Still, they held the audience’s attention — it was a small area, they were very close to us, and they cleverly handed people sitting in the first seats props to make us all part of play. I held a tambourine for a while. The actors all had strong moments, but Nathan Bennett as Leontes, Raven Bonniwell as Hermione, Katy Carkuff as Paulina, Kerry McGee as Autolyclus (trying hard to be amoral but since she was also Perdita, not quite distinguishing the role clearly), and Kiernan McGowen Antigonus, with William Vaughn as Clown and Florizel provided the most effective ones.

Antigonus
MGowan as Antigonus having brought the baby in a basket to a far away seashore feels the coming tempest and hears the hungry bear

What was most striking was how six people jumped in and out of at least 18 different roles, but while in each maintained strongly projected full-blooded acting. They also had such minimal costumes, the same scarves and capes were whisked about doing duty for several garments in tandem. Laughter came easier, and the actors played for laughs where they could; it therefore seemed more spontaneous than pity, which we were not given much time for. If you were listening to what Leontes and Polixenes threatened to do to others at the turn of a coin, and remembered that monarchs could torture, kill, starve, and make a life excruciating if they pleased and sometimes did so in Shakespeare’s period, there was more to the content than manipulative metamorphorsis. There is real terror in Shakespeare’s words, real anguish and now and again this came out, especially I think from Raven Bonniwell as Hermione.

Juliet-RavenBonniwell-findsherromeo
Bonnwell as Juliet in the final moments of Happy Few’s Romeo and Juliet (I could not find any photos of her in this Winter’s Tale; she doubled as Camillo and there were none of her as Camillo either)

Since I’ve been reading and listening to Hilary Mantel’s Wolf Hall, I was again struck by the parallels between Henry and Leontes and Hermione and both Catherine of Aragon and Anne Boleyn, especially his sexual anxiety and distrust towards the latter precisely because she held him off (humiliatingly) and then showed she knew sexual acts that he could not believe a virgin would figure out herself. Shakespeare’s Henry VIII is a bold portrait of the tyrant Tudor in old age and nowadays I’m thinking that instead of placing WT with the dramatic romances from Greek stories, chronicles, and poetry (Pericles, Cymbeline, The Tempest), we ought to see it done as a pair with Henry VIII the second half. Have the same actor play Leontes and Henry, the same Hermione and Catherine.

Leontes
Nathaniel Bennett in one of Leontes’s wild murderous moods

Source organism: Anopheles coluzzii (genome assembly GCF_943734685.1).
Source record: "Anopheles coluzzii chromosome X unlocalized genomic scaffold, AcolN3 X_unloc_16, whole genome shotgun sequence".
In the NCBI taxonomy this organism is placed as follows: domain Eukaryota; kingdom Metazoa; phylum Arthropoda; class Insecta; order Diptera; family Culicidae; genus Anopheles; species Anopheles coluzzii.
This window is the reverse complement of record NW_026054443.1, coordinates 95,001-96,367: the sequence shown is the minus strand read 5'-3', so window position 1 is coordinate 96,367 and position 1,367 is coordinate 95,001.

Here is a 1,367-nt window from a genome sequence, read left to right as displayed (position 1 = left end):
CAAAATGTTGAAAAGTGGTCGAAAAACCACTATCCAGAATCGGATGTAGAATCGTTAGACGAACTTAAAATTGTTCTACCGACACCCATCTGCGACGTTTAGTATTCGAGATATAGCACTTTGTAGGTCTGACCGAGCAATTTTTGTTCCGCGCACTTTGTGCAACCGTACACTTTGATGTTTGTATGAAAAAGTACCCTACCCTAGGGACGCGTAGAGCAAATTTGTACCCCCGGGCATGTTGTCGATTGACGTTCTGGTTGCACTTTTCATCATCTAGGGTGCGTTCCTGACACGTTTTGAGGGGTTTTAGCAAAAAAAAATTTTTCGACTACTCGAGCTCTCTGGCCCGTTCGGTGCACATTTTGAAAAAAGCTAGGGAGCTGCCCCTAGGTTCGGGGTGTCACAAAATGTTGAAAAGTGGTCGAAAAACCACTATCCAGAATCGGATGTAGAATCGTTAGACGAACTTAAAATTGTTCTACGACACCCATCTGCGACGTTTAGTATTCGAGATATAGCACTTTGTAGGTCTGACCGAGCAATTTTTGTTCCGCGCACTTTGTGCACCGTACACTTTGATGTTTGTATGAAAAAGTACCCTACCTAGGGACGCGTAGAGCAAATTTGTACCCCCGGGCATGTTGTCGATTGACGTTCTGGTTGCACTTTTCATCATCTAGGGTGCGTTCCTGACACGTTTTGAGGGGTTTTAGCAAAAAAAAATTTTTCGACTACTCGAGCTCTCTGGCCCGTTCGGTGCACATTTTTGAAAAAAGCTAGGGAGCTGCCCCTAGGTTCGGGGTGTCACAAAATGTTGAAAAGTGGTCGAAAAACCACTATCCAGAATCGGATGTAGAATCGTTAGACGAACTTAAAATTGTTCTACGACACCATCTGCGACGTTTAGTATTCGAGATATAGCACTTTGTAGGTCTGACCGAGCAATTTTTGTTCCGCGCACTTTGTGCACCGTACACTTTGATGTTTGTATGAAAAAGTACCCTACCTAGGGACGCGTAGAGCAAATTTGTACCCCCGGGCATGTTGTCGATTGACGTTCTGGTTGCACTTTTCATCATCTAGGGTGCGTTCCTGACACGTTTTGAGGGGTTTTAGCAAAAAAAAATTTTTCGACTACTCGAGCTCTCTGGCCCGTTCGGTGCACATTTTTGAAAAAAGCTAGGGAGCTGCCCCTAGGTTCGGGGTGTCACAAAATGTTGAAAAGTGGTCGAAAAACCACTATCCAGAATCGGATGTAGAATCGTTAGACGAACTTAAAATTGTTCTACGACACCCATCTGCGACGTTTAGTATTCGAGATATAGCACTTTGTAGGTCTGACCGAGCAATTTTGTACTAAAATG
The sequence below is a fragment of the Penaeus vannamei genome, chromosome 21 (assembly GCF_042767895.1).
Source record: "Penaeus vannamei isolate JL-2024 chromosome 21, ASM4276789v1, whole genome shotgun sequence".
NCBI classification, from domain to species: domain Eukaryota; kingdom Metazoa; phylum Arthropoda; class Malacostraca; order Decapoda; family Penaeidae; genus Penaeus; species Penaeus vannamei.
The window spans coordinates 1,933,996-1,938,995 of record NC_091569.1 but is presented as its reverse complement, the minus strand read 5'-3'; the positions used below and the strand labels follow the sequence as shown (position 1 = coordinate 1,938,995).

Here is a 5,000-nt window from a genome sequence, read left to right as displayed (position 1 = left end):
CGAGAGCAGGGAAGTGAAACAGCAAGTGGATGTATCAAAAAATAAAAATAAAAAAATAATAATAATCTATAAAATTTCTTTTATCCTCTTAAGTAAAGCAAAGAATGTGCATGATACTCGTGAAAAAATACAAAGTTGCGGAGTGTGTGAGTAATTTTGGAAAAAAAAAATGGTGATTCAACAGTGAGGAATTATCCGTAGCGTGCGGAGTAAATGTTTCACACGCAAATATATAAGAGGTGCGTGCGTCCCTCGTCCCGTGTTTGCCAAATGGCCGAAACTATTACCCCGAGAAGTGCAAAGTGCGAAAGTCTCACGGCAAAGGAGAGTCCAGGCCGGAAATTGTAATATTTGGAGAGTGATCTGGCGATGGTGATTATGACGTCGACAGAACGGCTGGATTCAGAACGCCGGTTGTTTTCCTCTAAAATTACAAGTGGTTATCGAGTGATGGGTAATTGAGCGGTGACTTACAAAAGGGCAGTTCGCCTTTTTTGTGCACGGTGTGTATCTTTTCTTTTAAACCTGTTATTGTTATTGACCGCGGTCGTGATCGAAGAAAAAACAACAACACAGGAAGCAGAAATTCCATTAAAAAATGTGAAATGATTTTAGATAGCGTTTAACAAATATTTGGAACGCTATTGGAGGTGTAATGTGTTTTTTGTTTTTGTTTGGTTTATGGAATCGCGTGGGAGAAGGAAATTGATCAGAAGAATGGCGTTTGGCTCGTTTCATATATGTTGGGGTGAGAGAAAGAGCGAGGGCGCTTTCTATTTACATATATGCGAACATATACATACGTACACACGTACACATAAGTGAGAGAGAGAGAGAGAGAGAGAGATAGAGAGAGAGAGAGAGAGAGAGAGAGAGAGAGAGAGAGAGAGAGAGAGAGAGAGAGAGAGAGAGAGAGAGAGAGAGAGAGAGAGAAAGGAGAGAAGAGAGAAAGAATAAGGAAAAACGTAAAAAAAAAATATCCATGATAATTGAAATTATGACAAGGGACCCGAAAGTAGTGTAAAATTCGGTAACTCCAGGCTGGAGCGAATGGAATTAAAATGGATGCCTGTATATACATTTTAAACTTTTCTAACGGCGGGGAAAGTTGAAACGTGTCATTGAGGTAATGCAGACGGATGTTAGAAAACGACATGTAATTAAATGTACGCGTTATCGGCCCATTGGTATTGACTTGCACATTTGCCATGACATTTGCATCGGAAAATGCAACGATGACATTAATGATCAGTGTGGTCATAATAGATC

Unfortunately, there is only one performance left but (sadly) unlike the previous two years, it seemed half the seats were empty. In the previous years, there was not one empty seat both times. I felt the actors felt this lack of people, especially given how hard they were working to make too few props and costumes go very far. So if you read this tonight and live in the DC area, consider this one. Unlike too many of this year’s events, it is located in a place in the city close to a Metro stop so you really can get there by public transportation and on foot! There was no hope of my reaching Gallaudet College I now know. I would have seen the Guillotine Theater do an adaptation of Middleton’s Second Maiden’s Tragedy as Cold as Death, but (like It’s What We Do A Play about the Occupation), it appears to have been under-rehearsed.

The move of the festival to real fringe areas of DC, with venues where there is no nearby Metro stop or frequent bus, and more scattered hurts the festival feel that a center with people selling tickets, socializing, late night cabarets gives. Maybe for those going to the cabarets and musical events on Florida Avenue (in the Brookland area of DC) the experience is as good

Fringe Preview Party at the Baldacchino Tent 6/28/2013 Capital Fringe Festival 2013
Two years ago (2013) on a preview party was held in Baldacchino Tent on H Street

Two of the plays I went to and a third and fourth I couldn’t manage but was told about as awkwardly performed by a friend (Shakespeare’s The Life of King John, done as goofy comedy) seemed more minimally staged and costumed than previous years. In early years the venues were in condemned spaces with no air-conditioning; I hope I am wrong but this year has seemed more strapped for funds than the previous couple.

So for me ends my second year of going to the Fringe Festival on my own. I enjoyed this play and Ellouise Schoettler’s The Hello Girls.

Ellen